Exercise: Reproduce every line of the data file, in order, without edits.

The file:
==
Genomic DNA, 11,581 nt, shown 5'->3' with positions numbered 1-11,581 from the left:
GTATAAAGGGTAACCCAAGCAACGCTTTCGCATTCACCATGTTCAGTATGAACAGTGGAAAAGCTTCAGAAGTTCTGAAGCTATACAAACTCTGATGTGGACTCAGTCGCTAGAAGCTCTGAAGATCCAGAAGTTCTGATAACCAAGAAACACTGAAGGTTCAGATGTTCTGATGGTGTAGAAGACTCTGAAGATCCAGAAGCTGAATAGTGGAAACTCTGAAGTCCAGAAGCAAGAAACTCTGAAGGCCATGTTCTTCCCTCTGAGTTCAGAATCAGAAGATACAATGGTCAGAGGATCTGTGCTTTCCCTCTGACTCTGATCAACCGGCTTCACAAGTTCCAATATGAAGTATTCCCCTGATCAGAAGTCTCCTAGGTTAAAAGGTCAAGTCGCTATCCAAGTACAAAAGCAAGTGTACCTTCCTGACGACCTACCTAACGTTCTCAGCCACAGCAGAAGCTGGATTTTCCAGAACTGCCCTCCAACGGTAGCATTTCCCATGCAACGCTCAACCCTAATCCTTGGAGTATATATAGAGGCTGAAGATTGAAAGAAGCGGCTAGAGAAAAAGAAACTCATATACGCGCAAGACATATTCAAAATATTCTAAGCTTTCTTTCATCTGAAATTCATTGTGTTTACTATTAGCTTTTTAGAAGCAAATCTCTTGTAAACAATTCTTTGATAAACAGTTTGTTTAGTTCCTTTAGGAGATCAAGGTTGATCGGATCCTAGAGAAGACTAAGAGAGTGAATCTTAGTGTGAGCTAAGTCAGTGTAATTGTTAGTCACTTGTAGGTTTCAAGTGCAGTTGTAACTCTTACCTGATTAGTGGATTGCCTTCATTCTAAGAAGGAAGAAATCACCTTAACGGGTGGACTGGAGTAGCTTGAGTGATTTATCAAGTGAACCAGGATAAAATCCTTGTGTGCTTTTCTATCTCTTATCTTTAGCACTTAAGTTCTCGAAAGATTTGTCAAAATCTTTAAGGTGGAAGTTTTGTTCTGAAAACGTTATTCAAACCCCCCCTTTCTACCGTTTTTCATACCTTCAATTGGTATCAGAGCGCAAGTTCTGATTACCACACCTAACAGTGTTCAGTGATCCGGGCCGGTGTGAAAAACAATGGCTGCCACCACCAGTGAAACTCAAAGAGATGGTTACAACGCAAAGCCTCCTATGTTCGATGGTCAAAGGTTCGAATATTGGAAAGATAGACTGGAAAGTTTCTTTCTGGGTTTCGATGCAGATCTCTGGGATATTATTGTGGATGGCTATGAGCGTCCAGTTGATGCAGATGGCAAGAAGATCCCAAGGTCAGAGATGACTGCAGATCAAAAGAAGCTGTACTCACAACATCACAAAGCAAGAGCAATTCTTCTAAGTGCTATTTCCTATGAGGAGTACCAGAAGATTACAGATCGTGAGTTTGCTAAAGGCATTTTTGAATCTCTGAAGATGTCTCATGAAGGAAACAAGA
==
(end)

Genomic DNA, 11,581 nt, shown 5'->3' with positions numbered 1-11,581 from the left:
GTATAAAGGGTAACCCAAGCAACGCTTTCGCATTCACCATGTTCAGTATGAACAGTGGAAAAGCTTCAGAAGTTCTGAAGCTATACAAACTCTGATGTGGACTCAGTCGCTAGAAGCTCTGAAGATCCAGAAGTTCTGATAACCAAGAAACACTGAAGGTTCAGATGTTCTGATGGTGTAGAAGACTCTGAAGATCCAGAAGCTGAATAGTGGAAACTCTGAAGTCCAGAAGCAAGAAACTCTGAAGGCCATGTTCTTCCCTCTGAGTTCAGAATCAGAAGATACAATGGTCAGAGGATCTGTGCTTTCCCTCTGACTCTGATCAACCGGCTTCACAAGTTCCAATATGAAGTATTCCCCTGATCAGAAGTCTCCTAGGTTAAAAGGTCAAGTCGCTATCCAAGTACAAAAGCAAGTGTACCTTCCTGACGACCTACCTAACGTTCTCAGCCACAGCAGAAGCTGGATTTTCCAGAACTGCCCTCCAACGGTAGCATTTCCCATGCAACGCTCAACCCTAATCCTTGGAGTATATATAGAGGCTGAAGATTGAAAGAAGCGGCTAGAGAAAAAGAAACTCATATACGCGCAAGACATATTCAAAATATTCTAAGCTTTCTTTCATCTGAAATTCATTGTGTTTACTATTAGCTTTTTAGAAGCAAATCTCTTGTAAACAATTCTTTGATAAACAGTTTGTTTAGTTCCTTTAGGAGATCAAGGTTGATCGGATCCTAGAGAAGACTAAGAGAGTGAATCTTAGTGTGAGCTAAGTCAGTGTAATTGTTAGTCACTTGTAGGTTTCAAGTGCAGTTGTAACTCTTACCTGATTAGTGGATTGCCTTCATTCTAAGAAGGAAGAAATCACCTTAACGGGTGGACTGGAGTAGCTTGAGTGATTTATCAAGTGAACCAGGATAAAATCCTTGTGTGCTTTTCTATCTCTTATCTTTAGCACTTAAGTTCTCGAAAGATTTGTCAAAATCTTTAAGGTGGAAGTTTTGTTCTGAAAACGTTATTCAAACCCCCCCTTTCTACCGTTTTTCATACCTTCAATTGGTATCAGAGCGCAAGTTCTGATTACCACACCTAACAGTGTTCAGTGATCCGGGCCGGTGTGAAAAACAATGGCTGCCACCACCAGTGAAACTCAAAGAGATGGTTACAACGCAAAGCCTCCTATGTTCGATGGTCAAAGGTTCGAATATTGGAAAGATAGACTGGAAAGTTTCTTTCTGGGTTTCGATGCAGATCTCTGGGATATTATTGTGGATGGCTATGAGCGTCCAGTTGATGCAGATGGCAAGAAGATCCCAAGGTCAGAGATGACTGCAGATCAAAAGAAGCTGTACTCACAACATCACAAAGCAAGAGCAATTCTTCTAAGTGCTATTTCCTATGAGGAGTACCAGAAGATTACAGATCGTGAGTTTGCTAAAGGCATTTTTGAATCTCTGAAGATGTCTCATGAAGGAAACAAGA